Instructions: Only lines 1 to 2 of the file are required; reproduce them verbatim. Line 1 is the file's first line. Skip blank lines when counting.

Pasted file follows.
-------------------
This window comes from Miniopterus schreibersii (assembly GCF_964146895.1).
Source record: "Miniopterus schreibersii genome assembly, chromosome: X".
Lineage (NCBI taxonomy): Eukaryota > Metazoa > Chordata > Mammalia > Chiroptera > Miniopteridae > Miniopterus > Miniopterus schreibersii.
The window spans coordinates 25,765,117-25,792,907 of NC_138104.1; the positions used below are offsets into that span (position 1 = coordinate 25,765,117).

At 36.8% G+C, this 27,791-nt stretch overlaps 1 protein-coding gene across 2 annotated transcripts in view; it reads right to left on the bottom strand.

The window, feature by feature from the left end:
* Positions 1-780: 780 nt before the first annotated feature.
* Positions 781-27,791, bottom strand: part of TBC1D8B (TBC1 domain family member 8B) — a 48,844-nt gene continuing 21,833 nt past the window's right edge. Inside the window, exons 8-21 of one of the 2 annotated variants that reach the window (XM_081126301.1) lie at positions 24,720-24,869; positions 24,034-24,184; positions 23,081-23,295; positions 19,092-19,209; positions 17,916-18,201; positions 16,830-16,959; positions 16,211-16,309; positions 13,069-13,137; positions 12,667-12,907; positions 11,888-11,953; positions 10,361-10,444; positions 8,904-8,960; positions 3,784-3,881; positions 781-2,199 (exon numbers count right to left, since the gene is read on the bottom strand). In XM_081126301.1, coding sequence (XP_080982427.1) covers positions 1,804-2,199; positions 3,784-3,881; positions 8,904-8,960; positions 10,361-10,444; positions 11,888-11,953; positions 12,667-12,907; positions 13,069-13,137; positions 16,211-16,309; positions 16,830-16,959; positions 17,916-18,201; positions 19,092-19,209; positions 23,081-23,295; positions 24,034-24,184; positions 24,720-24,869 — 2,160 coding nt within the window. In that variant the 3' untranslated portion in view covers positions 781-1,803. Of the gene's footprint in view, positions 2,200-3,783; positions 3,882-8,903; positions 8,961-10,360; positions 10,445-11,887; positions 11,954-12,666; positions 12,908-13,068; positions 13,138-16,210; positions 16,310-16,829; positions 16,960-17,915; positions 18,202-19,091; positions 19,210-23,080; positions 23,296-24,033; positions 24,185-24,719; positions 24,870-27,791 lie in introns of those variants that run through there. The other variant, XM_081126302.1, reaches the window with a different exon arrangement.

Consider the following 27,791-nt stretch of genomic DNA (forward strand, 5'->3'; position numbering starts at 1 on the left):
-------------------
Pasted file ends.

This window comes from Miniopterus schreibersii (assembly GCF_964146895.1).
Source record: "Miniopterus schreibersii genome assembly, chromosome: X".